Presidents Day honors two of America’s early presidents, George Washington and Abraham Lincoln, whose birthdays—February 22 and February 12, respectively—fall so close together that they get to share a federal holiday. Before you crash into the long weekend, take a crash course in two of these most iconic of American patriots, courtesy of the “Presidents” Fandex Family Field Guide. Then hit the deck (of cards, that is) to brush up on the other forty-one.*
“First in war, first in peace, and first in the hearts of his countrymen.”
Add to this “first in the presidency of the United States” and you have a fairly comprehensive picture of the Father of Our Country, George Washington.
Washington started his career in public office as surveyor for Culpeper County, VA. By 1753 he was an officer in the army, and two years later he was named commander in chief of the Virginia militia. An early proponent of colonial self-governance, Washington earned his title as national hero during the Revolutionary War when he led the Continental Army to victory. In 1787 he presided over the Constitutional Convention at Philadelphia, where the Constitution of the United States was adopted. Two years later Washington took the oath of office and became the first president of the United States. It was Washington’s idea to have a cabinet. In short order, the Bill of Rights was approved by Congress and the new government empowered to raise funds by taxation. But laying the groundwork for the American government as we know it certainly didn’t go to his head: His diary entry for March 4, 1797, the day he relinquished the presidency to John Adams, read in its entirety: “Much such a day as yesterday in all respects. Mercury at 41.”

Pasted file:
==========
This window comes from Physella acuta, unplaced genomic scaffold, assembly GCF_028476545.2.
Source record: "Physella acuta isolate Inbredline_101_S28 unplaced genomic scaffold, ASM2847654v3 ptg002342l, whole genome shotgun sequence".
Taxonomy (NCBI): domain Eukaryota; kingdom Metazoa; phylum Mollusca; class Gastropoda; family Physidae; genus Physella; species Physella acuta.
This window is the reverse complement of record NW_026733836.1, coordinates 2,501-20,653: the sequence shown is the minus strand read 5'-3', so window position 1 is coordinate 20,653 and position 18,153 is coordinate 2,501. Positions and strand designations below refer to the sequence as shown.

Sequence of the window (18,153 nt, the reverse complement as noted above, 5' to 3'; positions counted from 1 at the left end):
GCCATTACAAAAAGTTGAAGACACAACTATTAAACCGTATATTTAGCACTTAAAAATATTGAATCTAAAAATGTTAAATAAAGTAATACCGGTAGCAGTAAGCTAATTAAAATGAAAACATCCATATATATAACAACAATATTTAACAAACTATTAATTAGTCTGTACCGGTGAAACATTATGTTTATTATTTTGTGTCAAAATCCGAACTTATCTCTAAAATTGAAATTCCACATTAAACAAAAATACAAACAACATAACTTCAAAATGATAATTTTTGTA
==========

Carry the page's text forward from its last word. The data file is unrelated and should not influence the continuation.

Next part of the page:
“Dedicated to the proposition that all men are created equal.”
Self-schooled, sinewy, and intensely singular, Abraham Lincoln changed for all time the course of human history.
In 1847 Lincoln began a term in the U.S. House of Representatives, forging a name for himself as a man of strong principles indelibly expressed. But it was not until the enacting of the Kansas-Nebraska Act, sponsored by Senator Stephen Douglas, that Lincoln’s righteous indignation was fully roused. In 1856 he joined the new Republican party and two years later ran for the Senate against Douglas. Taking a firm stand on the most divisive issue of the day, Lincoln proclaimed slavery fundamentally evil. Though he won the debates against Douglas, he lost the election—but won the presidential election in 1860. The challenges he now faced were grave—seven Southern states had already seceded from the Union. On April 12, 1861, the Civil War burst into being. In 1863 Lincoln issued his great Emancipation Proclamation declaring slavery unlawful in the rebelling states. The Union forces routed the Confederate troops at Gettysburg, and on April 9, 1865, Confederate General Robert E. Lee surrendered to Union General Ulysses S. Grant on the steps of the Appomattox Court House.
*Yes, Barack Obama is widely considered president #44. But Grover Cleveland was the only POTUS to serve two non-consecutive terms, making him #22 and #24. So technically Obama is the forty-third unique president of the United States!
—Avery, who thinks that William Henry Harrison (#9) could have been a great president, if only he’d worn an overcoat.